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Feds Sue Arizona Over Immigration Law


This is ALL THINGS CONSIDERED from NPR News. I'm Robert Siegel.


And I'm Melissa Block. The federal government is suing the state of Arizona over its controversial immigration law. This announcement today from the Justice Department opens a major new front in the immigration debate. The suit focuses on the power of the federal government to oversee enforcement of the nation's immigration laws.

Here's NPR's Carrie Johnson.

CARRIE JOHNSON: The Obama administration lawsuit comes only a few weeks before the Arizona statute is set to take effect. The Arizona law requires police to ask for documents if officers have a reasonable suspicion the people they're questioning may be in the country illegally.

But the Justice Department says the law gets in the way of the federal government's power to oversee immigration. Attorney General Eric Holder told NBC recently that he's worried about a patchwork of different state laws developing across the country.

Attorney General ERIC HOLDER (Justice Department): One of the things I think we have to acknowledge is that our immigration system is broken in many ways, and I think it requires a national solution. The concern I have is trying to do it state by state.

JOHNSON: The legal theory goes like this: The Arizona law runs afoul of the Constitution's Supremacy Clause because the state is trying to establish its own immigration policy. The Justice Department says Arizona can't override federal laws on the books, and it can't disturb its relationships with foreign governments like Mexico under a theory known as preemption.

And that's just the beginning of the concerns. Here's Holder again on "Meet the Press."

(Soundbite of television program, "Meet the Press")

Atty. Gen. HOLDER: I understand the frustration of people in Arizona, but the concern I have about the law that they have passed is that I think it has the possibility of leading to racial profiling.

JOHNSON: The Justice Department case doesn't mention racial profiling, but the possibility that police will target minorities already has been flagged in separate lawsuits. Some members of the law enforcement community offer yet another objection, that the Arizona law will divert attention from violent gangs and drug smugglers.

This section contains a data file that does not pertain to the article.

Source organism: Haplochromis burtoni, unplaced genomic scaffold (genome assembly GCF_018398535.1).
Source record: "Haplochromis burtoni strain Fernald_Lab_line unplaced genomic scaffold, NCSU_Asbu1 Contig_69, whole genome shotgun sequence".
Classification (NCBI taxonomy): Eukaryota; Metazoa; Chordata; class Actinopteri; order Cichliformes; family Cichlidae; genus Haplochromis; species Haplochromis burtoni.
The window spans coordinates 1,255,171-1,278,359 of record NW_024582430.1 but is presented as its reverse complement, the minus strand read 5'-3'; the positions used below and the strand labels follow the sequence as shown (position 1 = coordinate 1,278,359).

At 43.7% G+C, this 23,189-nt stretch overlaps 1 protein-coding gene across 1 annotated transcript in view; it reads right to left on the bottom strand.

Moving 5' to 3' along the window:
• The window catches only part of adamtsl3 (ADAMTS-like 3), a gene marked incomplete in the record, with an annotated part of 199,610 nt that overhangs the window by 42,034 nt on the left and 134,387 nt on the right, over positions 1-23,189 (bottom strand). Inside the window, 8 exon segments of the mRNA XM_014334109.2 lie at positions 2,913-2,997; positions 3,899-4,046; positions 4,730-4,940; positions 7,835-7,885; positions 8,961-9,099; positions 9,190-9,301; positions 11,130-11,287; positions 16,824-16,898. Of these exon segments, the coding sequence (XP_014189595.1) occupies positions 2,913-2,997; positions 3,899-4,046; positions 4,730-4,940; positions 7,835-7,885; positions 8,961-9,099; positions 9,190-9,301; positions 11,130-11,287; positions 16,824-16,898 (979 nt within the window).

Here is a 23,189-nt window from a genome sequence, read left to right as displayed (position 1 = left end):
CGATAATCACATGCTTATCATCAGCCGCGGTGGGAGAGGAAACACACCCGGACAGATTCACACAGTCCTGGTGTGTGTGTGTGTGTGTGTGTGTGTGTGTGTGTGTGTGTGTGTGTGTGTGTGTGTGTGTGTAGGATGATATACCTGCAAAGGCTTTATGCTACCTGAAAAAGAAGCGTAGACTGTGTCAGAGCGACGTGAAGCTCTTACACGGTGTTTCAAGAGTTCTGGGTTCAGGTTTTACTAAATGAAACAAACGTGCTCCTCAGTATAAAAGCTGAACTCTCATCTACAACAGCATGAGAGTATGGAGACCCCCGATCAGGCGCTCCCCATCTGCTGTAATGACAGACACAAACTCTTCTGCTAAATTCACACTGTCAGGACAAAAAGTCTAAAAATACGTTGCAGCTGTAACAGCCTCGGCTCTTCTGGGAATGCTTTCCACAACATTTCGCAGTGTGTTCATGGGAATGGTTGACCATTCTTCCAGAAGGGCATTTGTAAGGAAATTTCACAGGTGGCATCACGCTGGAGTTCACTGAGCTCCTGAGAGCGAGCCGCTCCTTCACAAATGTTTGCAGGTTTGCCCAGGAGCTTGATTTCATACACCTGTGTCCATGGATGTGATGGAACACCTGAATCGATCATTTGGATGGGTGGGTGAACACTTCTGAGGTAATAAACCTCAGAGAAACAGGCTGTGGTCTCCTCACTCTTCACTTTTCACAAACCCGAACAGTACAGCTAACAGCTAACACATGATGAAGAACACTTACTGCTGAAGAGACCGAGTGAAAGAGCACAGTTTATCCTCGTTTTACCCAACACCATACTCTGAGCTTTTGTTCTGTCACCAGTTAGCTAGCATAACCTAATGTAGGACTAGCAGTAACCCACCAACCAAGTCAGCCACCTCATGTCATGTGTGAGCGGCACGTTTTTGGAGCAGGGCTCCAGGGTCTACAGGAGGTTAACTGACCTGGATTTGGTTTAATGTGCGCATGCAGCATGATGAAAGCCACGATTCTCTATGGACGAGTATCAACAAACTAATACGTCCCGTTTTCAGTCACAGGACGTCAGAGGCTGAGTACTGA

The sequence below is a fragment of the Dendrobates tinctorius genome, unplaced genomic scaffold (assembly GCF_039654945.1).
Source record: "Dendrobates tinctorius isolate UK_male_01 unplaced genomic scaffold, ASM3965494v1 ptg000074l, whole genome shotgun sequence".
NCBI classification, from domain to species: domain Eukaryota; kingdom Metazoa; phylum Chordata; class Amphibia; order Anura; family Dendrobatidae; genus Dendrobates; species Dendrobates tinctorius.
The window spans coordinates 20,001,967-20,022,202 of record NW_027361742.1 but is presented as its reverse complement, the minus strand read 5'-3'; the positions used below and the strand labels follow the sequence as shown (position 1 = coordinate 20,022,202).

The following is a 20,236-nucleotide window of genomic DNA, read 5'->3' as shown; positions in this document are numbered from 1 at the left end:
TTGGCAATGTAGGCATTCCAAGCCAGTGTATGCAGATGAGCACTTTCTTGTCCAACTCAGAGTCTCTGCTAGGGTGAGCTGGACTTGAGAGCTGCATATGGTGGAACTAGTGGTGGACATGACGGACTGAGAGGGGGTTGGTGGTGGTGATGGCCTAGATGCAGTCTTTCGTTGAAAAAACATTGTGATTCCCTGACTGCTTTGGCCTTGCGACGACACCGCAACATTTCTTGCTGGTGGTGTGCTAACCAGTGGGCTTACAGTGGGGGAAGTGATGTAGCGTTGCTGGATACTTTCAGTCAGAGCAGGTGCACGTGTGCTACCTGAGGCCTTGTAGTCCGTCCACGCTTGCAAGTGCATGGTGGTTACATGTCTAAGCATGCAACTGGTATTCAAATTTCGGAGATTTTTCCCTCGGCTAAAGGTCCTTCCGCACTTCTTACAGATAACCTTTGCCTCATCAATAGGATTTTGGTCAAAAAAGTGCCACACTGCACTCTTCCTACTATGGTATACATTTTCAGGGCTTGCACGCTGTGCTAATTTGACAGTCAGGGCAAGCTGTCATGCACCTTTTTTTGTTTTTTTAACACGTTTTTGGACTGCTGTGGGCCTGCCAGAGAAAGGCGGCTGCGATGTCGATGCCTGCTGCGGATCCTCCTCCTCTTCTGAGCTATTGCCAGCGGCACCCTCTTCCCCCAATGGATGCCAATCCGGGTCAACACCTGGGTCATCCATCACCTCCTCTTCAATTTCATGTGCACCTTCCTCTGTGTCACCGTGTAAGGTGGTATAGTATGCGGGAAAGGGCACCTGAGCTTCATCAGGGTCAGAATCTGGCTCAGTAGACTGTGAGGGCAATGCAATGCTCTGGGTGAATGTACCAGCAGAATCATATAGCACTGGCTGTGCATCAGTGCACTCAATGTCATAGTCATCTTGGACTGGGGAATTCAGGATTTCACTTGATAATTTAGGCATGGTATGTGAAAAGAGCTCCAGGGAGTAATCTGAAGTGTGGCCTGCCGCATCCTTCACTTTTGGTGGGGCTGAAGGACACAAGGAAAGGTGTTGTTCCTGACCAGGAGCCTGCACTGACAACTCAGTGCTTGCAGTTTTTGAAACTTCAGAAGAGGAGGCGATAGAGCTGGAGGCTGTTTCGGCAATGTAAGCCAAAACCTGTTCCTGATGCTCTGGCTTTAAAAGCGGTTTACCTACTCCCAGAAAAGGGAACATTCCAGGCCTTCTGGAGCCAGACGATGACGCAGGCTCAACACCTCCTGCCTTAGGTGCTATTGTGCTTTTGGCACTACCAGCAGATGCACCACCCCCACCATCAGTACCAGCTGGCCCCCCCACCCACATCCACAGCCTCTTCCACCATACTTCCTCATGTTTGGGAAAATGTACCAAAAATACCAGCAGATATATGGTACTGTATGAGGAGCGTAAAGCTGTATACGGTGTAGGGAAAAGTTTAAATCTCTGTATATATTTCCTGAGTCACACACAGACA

Department of Homeland Security chief Janet Napolitano knows the issues all too well. She's a former governor of Arizona, and she drew on that experience in Senate testimony this year.

Secretary JANET NAPOLITANO (Department of Homeland Security): We have some deep concerns with the law, from a law enforcement perspective, because we believe it will detract from and siphon resources that we need to focus on those in the country illegally who are those who are committing the most serious crimes, in addition to violating our nation's immigration laws.

JOHNSON: Arizona's current governor could hardly disagree more. Republican Jan Brewer says her state is a gateway for drugs, guns and violence. The new law, Brewer says, will make life better for people in Arizona, and she told Fox News that the public is on her side.

Governor JAN BREWER (Republican, Arizona): I think that the majority of the people of Arizona, and again of America, overwhelmingly supports Senate Bill 1070. It's a good bill, and it's another tool for us to be able to use in order to get our borders under control.

JOHNSON: The Justice Department case didn't surprise anybody who's been listening to the White House this year. President Obama repeatedly called the Arizona law misguided, and weeks ago, Secretary of State Hillary Clinton accidentally announced the lawsuit in an interview with South American television before the Justice Department was ready to move.

Arizona already has hired an outside lawyer to help defend the case, and the state is collecting money to pay for the help in what it calls a Border Legal Defense Fund. The Obama administration is asking for an injunction that would prevent the law from taking effect July 29th. So for the next three weeks, Arizona police and the federal government will be watching the courthouse for clues.

Carrie Johnson, NPR News, Washington. Transcript provided by NPR, Copyright NPR.

United States & World Morning EditionAll Things Considered
Carrie Johnson is a justice correspondent for the Washington Desk.